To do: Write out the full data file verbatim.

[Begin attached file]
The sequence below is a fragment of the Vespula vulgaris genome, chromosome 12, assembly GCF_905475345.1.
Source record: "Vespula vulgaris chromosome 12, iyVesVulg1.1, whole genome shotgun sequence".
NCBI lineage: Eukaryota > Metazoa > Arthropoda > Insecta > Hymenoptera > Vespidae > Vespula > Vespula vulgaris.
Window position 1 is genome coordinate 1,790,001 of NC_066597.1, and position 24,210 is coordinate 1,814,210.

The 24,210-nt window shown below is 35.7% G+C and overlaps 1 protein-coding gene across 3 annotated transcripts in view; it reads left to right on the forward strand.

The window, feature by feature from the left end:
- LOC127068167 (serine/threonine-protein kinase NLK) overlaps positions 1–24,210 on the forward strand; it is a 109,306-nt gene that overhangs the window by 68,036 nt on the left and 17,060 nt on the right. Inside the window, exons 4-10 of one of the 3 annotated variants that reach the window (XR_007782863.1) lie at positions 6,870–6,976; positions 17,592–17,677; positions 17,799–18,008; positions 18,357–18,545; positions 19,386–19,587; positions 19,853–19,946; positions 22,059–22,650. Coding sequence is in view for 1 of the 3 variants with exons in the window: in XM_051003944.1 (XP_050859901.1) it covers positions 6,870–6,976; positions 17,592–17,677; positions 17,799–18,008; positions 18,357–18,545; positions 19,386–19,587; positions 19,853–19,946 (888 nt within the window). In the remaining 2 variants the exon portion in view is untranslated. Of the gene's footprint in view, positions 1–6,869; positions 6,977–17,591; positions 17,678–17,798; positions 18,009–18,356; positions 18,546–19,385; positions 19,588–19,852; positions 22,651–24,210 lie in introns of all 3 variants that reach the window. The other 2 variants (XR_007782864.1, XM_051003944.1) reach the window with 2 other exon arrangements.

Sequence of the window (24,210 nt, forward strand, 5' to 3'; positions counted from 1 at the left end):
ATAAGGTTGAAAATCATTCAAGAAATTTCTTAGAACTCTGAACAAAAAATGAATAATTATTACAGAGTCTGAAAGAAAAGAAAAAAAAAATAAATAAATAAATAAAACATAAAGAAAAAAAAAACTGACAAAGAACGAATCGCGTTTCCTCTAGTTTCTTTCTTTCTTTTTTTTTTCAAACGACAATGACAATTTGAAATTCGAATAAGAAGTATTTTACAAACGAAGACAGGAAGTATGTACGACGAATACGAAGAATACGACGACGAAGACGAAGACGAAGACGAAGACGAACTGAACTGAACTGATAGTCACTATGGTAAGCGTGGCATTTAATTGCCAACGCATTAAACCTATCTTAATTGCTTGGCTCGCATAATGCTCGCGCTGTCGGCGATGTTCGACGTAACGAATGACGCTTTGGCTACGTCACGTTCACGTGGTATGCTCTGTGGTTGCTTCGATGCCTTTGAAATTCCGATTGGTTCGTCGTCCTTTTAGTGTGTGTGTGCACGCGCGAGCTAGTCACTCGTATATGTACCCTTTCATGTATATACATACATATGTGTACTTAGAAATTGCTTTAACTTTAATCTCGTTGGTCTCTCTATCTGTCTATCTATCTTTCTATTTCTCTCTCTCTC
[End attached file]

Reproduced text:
The sequence below is a fragment of the Vespula vulgaris genome, chromosome 12, assembly GCF_905475345.1.
Source record: "Vespula vulgaris chromosome 12, iyVesVulg1.1, whole genome shotgun sequence".
NCBI lineage: Eukaryota > Metazoa > Arthropoda > Insecta > Hymenoptera > Vespidae > Vespula > Vespula vulgaris.
Window position 1 is genome coordinate 1,790,001 of NC_066597.1, and position 24,210 is coordinate 1,814,210.

The 24,210-nt window shown below is 35.7% G+C and overlaps 1 protein-coding gene across 3 annotated transcripts in view; it reads left to right on the forward strand.

The window, feature by feature from the left end:
- LOC127068167 (serine/threonine-protein kinase NLK) overlaps positions 1–24,210 on the forward strand; it is a 109,306-nt gene that overhangs the window by 68,036 nt on the left and 17,060 nt on the right. Inside the window, exons 4-10 of one of the 3 annotated variants that reach the window (XR_007782863.1) lie at positions 6,870–6,976; positions 17,592–17,677; positions 17,799–18,008; positions 18,357–18,545; positions 19,386–19,587; positions 19,853–19,946; positions 22,059–22,650. Coding sequence is in view for 1 of the 3 variants with exons in the window: in XM_051003944.1 (XP_050859901.1) it covers positions 6,870–6,976; positions 17,592–17,677; positions 17,799–18,008; positions 18,357–18,545; positions 19,386–19,587; positions 19,853–19,946 (888 nt within the window). In the remaining 2 variants the exon portion in view is untranslated. Of the gene's footprint in view, positions 1–6,869; positions 6,977–17,591; positions 17,678–17,798; positions 18,009–18,356; positions 18,546–19,385; positions 19,588–19,852; positions 22,651–24,210 lie in introns of all 3 variants that reach the window. The other 2 variants (XR_007782864.1, XM_051003944.1) reach the window with 2 other exon arrangements.

Sequence of the window (24,210 nt, forward strand, 5' to 3'; positions counted from 1 at the left end):
ATAAGGTTGAAAATCATTCAAGAAATTTCTTAGAACTCTGAACAAAAAATGAATAATTATTACAGAGTCTGAAAGAAAAGAAAAAAAAAATAAATAAATAAATAAAACATAAAGAAAAAAAAAACTGACAAAGAACGAATCGCGTTTCCTCTAGTTTCTTTCTTTCTTTTTTTTTTCAAACGACAATGACAATTTGAAATTCGAATAAGAAGTATTTTACAAACGAAGACAGGAAGTATGTACGACGAATACGAAGAATACGACGACGAAGACGAAGACGAAGACGAAGACGAACTGAACTGAACTGATAGTCACTATGGTAAGCGTGGCATTTAATTGCCAACGCATTAAACCTATCTTAATTGCTTGGCTCGCATAATGCTCGCGCTGTCGGCGATGTTCGACGTAACGAATGACGCTTTGGCTACGTCACGTTCACGTGGTATGCTCTGTGGTTGCTTCGATGCCTTTGAAATTCCGATTGGTTCGTCGTCCTTTTAGTGTGTGTGTGCACGCGCGAGCTAGTCACTCGTATATGTACCCTTTCATGTATATACATACATATGTGTACTTAGAAATTGCTTTAACTTTAATCTCGTTGGTCTCTCTATCTGTCTATCTATCTTTCTATTTCTCTCTCTCTC